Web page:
Millions of workers are forced to work two and even three jobs simply because their main employer won’t let them stay on for more than 40 hours. And honestly, it really does get cost prohibitive at those levels, and will be even more so at the new higher minimum wage levels. Imagine what would happen if we dropped the 1.5x penalty to 1.25x, like in Japan, or even lower it to 1.1x or 1.2x. With a lower overtime penalty, more employers would keep their best people on beyond 40 hours, largely removing the need for second jobs.
Employees would actually earn more while working a few less hours, but most importantly they’d be focused on one company, not two (or three). They’d be better trained for that job and would become even more valuable to their companies, and their companies would benefit as a result: better execution, better customer service, more loyalty. Employees; lives would be so much more efficient, no longer having to manage multiple and ever-changing schedules, cultures, uniforms and rules of engagement. Perhaps — and this is a practical stretch right now, but certainly possible down the road — with the few extra hours of newfound “free” time each week, they could go back to school. Overtime policies need to be debated and revised. We will all benefit.
PayScale: What are your thoughts on the law suit filed by the International Franchise Association claiming that the new law unfairly lumps franchise owners in with major corporations in terms of how quickly they must implement the higher wage?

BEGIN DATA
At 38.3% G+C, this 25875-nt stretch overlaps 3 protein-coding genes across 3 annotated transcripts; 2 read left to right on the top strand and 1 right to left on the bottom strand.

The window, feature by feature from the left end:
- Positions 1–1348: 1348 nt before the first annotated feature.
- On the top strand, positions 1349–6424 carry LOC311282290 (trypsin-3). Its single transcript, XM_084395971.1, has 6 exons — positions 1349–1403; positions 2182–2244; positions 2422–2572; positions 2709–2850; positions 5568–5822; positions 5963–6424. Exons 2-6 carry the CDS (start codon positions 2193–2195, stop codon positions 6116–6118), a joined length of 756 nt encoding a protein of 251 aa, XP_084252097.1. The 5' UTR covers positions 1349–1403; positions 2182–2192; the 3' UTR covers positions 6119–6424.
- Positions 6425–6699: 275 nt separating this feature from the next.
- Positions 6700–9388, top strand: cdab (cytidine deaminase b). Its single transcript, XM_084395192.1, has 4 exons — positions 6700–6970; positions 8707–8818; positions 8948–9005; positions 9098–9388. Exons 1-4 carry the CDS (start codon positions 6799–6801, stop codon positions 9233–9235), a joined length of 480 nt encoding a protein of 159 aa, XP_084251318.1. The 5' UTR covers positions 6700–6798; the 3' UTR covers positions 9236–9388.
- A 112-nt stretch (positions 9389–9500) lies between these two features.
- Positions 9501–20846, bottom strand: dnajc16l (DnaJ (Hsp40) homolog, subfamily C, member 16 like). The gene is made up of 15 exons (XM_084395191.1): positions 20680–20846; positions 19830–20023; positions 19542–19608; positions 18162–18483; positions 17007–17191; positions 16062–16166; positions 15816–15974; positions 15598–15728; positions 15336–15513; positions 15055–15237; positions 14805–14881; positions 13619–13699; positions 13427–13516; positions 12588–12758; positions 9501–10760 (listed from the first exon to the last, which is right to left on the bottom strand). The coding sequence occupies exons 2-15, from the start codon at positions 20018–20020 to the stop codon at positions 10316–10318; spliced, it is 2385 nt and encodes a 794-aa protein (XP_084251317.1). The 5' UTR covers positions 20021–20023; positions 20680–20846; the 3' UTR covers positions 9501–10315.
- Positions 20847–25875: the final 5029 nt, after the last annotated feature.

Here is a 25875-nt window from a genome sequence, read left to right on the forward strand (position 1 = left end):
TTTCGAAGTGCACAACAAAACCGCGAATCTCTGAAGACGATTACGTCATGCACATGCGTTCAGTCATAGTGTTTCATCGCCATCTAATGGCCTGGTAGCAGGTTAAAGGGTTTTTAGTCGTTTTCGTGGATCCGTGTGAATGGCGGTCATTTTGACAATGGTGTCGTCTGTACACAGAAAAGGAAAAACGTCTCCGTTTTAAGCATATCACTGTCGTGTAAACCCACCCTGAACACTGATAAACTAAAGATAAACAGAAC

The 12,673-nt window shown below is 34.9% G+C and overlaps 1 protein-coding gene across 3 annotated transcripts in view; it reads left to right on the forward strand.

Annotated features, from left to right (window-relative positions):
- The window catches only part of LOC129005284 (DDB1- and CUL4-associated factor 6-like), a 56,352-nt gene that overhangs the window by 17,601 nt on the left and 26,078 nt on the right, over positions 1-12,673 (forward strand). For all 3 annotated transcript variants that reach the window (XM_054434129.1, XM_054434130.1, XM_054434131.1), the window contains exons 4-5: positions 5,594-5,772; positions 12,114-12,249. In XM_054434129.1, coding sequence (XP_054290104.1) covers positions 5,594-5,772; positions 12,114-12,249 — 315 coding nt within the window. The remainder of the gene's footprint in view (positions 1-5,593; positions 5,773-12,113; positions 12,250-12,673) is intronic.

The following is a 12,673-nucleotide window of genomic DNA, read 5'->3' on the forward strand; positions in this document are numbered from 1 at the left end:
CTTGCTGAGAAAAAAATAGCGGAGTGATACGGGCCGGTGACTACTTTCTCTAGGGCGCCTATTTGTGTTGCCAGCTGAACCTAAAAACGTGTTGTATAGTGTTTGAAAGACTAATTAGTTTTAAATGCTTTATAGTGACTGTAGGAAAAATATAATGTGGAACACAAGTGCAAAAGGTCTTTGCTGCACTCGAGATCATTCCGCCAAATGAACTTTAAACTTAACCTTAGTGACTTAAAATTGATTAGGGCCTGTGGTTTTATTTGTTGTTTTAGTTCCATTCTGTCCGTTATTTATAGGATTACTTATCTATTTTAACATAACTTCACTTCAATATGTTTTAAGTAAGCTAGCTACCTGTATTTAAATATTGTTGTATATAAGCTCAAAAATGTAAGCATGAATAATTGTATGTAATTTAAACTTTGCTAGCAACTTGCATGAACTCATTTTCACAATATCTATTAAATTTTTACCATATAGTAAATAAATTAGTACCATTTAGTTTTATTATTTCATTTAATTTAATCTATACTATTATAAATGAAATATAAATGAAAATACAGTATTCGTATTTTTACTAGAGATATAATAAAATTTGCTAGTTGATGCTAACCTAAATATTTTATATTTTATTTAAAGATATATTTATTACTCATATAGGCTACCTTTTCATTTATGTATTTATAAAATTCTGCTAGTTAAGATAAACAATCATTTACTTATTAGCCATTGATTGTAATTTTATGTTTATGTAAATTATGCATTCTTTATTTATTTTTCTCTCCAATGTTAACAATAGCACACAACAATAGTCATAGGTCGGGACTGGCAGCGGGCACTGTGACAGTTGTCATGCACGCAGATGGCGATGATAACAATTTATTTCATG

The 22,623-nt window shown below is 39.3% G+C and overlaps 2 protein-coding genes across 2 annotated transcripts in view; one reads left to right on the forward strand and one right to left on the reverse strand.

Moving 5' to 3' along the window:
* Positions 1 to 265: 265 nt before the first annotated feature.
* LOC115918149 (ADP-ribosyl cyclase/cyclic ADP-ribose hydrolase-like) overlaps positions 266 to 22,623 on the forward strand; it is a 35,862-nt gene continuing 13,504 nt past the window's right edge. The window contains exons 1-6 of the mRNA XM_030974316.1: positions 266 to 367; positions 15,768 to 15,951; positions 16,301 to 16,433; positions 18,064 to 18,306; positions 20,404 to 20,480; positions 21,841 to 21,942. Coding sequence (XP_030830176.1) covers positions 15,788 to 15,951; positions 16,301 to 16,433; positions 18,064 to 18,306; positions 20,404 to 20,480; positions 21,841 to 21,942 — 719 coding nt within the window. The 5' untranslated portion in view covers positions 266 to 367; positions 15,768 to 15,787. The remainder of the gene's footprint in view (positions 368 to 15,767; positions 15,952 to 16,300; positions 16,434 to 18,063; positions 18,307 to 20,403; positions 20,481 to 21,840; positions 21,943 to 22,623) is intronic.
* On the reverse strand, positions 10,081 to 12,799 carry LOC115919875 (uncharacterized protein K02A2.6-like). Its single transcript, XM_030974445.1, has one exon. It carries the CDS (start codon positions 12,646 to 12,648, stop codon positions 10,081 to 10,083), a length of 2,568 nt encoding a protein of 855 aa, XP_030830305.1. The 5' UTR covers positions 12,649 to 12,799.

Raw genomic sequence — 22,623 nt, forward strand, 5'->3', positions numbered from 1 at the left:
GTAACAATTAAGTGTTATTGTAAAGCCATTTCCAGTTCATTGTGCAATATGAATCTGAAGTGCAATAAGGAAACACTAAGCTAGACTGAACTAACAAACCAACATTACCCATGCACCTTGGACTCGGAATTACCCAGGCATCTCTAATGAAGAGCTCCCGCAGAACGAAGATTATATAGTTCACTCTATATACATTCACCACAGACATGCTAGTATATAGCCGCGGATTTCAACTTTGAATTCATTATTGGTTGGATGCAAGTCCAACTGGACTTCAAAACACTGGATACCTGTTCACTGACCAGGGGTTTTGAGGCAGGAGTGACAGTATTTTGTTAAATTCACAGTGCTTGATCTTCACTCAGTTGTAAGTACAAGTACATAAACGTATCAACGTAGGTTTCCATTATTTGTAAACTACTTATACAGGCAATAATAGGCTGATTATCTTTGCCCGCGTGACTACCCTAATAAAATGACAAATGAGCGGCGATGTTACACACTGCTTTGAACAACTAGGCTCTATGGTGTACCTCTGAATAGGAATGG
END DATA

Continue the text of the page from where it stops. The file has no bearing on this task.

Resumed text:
John Pepper: Many new policies targeting business practices across the country are trying to recognize that big business and small business often have different economic realities by splitting the details of policy implementation into different tiers based on size. In many states, for example, nutritional information must be posted on menu boards for restaurant concepts with more than 20 total locations, regardless of where those locations actually exist.
In this case, even the smallest franchisees of larger brands are being treated as though they are big business, which in fact they are not. Small businesses have up to seven years to arrive at $15 per hour in Seattle … larger businesses only three years to do the same. This difference matters a lot.
Whether or not we agree with the different treatment of small and large businesses, one thing is for certain … the small franchisees are still small businesses and deserve to be treated as such. Yes, they have some inherent advantages by being affiliated with large, sometimes nationally recognized brands, but they pay dearly for that affiliation each month. In some of the most established franchise organizations, a franchisee pays more than 8 percent of her monthly sales between royalties and advertising, and yet may do no better economically than the next door mom-and-pop independent operation.
All that said, the larger businesses, ironically, will have a significant hiring advantage over the smaller businesses until the minimum wage of all businesses reaches parity. The best employees will work for the larger companies at the higher wages, and won’t as often require second jobs to make ends meet. The larger businesses will end up benefiting as a result. While the small businesses may at first feel good about not having to raise wages as fast as larger businesses, it may not be as advantageous over time as they think and may make hiring good people harder than ever.
Some of John Pepper’s thoughts on minimum wage laws appeared in slightly different form in his blog post Minimum Wage and Overtime: Getting Away From the Plain Vanilla Debate.